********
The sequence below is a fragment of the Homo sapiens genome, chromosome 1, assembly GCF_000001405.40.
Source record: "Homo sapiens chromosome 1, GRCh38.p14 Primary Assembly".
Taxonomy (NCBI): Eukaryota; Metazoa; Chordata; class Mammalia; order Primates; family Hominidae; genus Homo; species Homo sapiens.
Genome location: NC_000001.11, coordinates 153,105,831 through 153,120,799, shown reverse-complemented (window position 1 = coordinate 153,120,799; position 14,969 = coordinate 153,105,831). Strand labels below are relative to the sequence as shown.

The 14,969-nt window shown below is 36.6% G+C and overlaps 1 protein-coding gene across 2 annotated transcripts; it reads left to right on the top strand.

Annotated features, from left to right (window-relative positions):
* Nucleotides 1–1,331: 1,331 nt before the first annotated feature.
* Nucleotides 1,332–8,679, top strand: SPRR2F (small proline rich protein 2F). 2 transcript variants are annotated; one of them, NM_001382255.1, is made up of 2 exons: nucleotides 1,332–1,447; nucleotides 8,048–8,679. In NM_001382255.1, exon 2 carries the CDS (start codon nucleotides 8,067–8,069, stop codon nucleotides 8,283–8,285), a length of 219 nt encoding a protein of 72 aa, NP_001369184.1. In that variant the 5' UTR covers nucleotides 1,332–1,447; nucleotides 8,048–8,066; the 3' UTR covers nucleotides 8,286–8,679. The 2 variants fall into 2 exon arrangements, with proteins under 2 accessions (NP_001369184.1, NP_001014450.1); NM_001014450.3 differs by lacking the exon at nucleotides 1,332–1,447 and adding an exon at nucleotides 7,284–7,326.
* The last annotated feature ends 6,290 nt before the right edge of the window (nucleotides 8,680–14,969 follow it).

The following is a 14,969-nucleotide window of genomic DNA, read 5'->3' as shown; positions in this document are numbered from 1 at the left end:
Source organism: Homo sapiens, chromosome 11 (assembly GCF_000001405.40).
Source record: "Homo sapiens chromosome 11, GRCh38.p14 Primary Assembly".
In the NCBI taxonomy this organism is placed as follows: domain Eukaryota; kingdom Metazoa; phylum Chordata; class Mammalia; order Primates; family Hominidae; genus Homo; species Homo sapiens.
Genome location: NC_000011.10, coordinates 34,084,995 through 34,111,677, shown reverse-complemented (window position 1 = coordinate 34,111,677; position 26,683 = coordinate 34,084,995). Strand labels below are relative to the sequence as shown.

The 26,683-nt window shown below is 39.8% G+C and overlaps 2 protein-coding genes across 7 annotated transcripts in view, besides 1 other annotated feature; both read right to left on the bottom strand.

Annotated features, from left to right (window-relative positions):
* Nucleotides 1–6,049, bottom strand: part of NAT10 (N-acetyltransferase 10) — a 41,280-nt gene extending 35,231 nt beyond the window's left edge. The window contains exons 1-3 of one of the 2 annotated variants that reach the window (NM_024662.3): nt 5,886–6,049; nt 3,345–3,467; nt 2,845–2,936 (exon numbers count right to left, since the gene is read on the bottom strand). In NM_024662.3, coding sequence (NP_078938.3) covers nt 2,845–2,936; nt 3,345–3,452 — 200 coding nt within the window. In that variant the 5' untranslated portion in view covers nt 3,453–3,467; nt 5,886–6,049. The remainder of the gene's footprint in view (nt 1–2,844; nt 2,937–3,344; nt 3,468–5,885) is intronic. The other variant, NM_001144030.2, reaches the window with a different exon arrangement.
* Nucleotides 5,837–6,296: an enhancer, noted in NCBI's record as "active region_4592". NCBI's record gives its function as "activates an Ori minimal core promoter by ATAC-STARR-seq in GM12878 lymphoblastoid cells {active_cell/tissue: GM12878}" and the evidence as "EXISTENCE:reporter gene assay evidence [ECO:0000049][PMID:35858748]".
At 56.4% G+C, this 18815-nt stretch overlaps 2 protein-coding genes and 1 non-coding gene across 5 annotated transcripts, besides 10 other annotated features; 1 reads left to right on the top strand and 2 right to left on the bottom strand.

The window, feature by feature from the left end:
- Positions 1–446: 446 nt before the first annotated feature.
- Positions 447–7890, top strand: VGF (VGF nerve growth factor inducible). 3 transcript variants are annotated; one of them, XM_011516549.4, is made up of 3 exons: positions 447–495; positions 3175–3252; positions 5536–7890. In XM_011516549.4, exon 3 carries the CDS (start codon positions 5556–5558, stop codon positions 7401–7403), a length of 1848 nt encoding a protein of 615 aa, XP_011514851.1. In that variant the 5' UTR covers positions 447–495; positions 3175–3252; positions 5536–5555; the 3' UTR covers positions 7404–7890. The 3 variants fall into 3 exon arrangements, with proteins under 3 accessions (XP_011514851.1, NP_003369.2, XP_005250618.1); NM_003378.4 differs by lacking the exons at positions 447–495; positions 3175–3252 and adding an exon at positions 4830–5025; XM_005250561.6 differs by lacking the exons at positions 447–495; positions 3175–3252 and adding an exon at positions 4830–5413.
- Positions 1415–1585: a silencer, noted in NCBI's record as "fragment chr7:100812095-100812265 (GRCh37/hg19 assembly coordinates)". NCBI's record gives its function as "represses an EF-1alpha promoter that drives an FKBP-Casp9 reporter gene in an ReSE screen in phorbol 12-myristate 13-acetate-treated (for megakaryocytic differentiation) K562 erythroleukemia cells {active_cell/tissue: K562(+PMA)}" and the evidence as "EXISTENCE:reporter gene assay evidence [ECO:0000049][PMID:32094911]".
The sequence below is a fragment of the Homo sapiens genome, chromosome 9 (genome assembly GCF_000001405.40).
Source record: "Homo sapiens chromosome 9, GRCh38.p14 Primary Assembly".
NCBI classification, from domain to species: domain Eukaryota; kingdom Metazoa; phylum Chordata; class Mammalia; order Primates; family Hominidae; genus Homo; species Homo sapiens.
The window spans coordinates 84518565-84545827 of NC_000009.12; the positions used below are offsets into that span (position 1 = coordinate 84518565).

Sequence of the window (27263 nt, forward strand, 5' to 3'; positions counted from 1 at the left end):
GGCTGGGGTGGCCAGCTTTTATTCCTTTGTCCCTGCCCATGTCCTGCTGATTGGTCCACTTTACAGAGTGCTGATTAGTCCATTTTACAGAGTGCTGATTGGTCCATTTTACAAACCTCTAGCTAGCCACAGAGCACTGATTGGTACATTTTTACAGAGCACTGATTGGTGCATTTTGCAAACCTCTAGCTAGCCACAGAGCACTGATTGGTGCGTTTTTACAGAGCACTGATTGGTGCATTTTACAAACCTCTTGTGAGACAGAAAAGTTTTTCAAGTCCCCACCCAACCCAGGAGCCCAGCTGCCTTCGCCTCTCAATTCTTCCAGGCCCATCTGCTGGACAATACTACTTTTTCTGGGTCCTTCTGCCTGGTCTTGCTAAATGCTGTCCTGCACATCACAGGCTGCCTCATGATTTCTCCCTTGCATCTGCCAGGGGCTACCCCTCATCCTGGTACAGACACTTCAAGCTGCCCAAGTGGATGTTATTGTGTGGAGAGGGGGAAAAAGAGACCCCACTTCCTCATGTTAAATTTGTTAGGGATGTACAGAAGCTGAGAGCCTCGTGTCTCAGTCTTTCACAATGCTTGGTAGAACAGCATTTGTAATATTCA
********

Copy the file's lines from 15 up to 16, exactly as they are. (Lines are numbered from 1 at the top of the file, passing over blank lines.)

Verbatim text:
The 26,683-nt window shown below is 39.8% G+C and overlaps 2 protein-coding genes across 7 annotated transcripts in view, besides 1 other annotated feature; both read right to left on the bottom strand.

Annotated features, from left to right (window-relative positions):